A healthy relationship with your senior pastor is a core part of a healthy youth ministry.
It doesn’t matter if your church is large, medium, small or a start-up—your roles can powerfully complement each other if you each discern how to powerfully compliment each other.
A lot gets in the way of that, and it isn’t just about ego or insecurities. Sometimes you both become so busy that a disconnect happens over time. The good news is you can nurture something healthier, starting today.
Here are four questions you need to ask your senior pastor to get the ball rolling:
“How often do you want to meet, and what for?”
In one church I served in, my senior pastor wanted to meet each week so we could synergize our efforts together. It was full of great encouragement and brainstorming. I instigated that pattern in the next church I served in, only that senior pastor found it annoying to meet every week. It ultimately degraded our relationship as he assumed I didn’t know how to do my job and needed extensive coaching. Make sure you both know how often you need to meet and what the purpose of that time will be.
“Do you need a safe place to just vent?”
When I made the transition to become a senior pastor, I suddenly became aware of perspective I was clueless about as a youth worker. This space is too small to list it all, but I will simply say that it adds up and isn’t always something you can debrief with your spouse about. Offer your senior pastor the chance to dump out what they’re sorting out, be it as a spiritual leader, parent, organizational boss or a human being. Honor that with confidentially and prayers.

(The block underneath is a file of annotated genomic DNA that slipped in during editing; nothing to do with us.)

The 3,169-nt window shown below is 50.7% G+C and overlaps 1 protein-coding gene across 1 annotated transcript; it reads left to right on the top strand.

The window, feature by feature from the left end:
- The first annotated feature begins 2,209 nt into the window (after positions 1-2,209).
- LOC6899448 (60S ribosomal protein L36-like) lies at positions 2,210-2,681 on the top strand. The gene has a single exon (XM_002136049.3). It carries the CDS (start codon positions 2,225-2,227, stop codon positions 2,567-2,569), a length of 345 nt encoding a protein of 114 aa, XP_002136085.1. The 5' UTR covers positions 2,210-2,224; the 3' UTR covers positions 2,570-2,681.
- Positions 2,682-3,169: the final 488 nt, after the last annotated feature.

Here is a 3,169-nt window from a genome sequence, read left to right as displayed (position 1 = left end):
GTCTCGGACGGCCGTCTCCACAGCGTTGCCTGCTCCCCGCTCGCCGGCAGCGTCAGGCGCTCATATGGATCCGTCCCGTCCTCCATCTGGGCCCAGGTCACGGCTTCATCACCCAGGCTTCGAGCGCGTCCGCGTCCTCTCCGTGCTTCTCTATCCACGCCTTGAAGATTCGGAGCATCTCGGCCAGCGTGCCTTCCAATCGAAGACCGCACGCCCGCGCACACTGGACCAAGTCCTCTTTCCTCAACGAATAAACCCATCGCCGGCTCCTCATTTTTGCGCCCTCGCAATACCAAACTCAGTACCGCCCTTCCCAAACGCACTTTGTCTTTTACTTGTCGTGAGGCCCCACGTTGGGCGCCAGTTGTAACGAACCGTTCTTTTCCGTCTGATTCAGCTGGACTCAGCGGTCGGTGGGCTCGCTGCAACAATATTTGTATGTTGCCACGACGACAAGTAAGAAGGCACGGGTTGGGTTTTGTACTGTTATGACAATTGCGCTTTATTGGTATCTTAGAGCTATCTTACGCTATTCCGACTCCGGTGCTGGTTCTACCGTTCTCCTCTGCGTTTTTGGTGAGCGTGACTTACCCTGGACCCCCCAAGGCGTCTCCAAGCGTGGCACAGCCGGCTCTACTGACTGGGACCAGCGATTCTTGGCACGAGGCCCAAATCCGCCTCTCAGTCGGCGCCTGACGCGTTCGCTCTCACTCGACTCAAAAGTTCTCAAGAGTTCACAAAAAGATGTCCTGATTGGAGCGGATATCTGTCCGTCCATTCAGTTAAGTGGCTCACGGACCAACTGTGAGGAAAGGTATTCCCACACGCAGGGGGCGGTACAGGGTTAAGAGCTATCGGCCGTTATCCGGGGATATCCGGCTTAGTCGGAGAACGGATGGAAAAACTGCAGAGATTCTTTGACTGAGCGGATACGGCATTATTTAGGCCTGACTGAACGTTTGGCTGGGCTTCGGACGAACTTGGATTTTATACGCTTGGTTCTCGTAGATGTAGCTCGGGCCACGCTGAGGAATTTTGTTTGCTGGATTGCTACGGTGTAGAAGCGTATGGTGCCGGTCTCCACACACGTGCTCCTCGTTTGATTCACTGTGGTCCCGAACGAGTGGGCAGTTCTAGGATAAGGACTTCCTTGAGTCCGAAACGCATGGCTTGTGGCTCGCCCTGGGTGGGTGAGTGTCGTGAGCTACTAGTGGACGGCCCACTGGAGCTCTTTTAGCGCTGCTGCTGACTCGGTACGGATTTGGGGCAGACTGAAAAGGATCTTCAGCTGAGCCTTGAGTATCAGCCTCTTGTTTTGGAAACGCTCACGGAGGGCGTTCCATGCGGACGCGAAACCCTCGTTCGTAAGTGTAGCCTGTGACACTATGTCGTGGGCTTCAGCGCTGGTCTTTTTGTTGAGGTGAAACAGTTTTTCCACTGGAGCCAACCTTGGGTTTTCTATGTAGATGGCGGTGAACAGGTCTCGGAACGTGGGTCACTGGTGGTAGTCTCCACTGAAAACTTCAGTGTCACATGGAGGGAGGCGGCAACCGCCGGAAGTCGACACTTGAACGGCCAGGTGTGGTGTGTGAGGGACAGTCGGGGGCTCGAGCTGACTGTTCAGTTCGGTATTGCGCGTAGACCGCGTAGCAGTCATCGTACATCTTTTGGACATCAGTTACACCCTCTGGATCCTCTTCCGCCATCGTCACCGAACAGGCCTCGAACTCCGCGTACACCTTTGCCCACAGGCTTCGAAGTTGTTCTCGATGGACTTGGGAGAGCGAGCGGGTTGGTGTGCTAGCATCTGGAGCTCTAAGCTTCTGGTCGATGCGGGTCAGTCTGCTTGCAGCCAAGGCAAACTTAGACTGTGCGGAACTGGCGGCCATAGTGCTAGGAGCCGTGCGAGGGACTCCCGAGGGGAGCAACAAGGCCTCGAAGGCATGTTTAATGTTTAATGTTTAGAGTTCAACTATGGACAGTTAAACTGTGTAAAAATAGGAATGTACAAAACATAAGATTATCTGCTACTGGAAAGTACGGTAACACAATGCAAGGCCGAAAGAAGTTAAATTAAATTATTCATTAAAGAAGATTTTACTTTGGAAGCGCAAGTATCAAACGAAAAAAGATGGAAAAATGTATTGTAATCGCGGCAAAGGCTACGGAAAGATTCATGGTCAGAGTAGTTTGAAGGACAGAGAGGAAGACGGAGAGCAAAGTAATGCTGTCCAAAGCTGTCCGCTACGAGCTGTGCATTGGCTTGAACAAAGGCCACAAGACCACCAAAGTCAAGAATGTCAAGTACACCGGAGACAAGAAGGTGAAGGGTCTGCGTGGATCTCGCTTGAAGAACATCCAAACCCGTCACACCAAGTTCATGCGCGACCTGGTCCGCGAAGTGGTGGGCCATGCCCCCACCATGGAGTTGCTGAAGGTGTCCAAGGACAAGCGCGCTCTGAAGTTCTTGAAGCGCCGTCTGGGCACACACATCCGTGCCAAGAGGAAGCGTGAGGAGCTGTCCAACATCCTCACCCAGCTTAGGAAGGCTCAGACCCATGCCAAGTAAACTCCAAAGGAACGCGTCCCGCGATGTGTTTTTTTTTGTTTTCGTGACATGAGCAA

“How can I serve you this week?”
You’ll likely be surprised by the answers you hear and don’t hear to this question. As I asked this of my senior pastors, I’d sometimes get a quick response such as, “I really need someone to teach this class for me. Can you do it?” Other times, I had to pull something out of them by saying, “It seems like you and your wife haven’t had a date night in ages. Can I watch your kids on Friday so you can go out?”
“Who can I confront or encourage to help you out?”
This may be the most awkward question you ask, but it can be the most therapeutic. Your senior pastor has a network of relationships that are similar to, yet larger than, yours. You can help pour water on flames that need to be put out and gasoline on the fires that need to grow. Be willing to confront a critic or help spur on the most recent volunteer.
This is obviously not a comprehensive list, but maybe it gets you started. It also helps you better live out Hebrews 13:7: “Have confidence in your leaders and submit to their authority, because they keep watch over you as those who must give an account. Do this so that their work will be a joy, not a burden, for that would be of no benefit to you.”
What are some questions you’ve identified that we all need to be asking?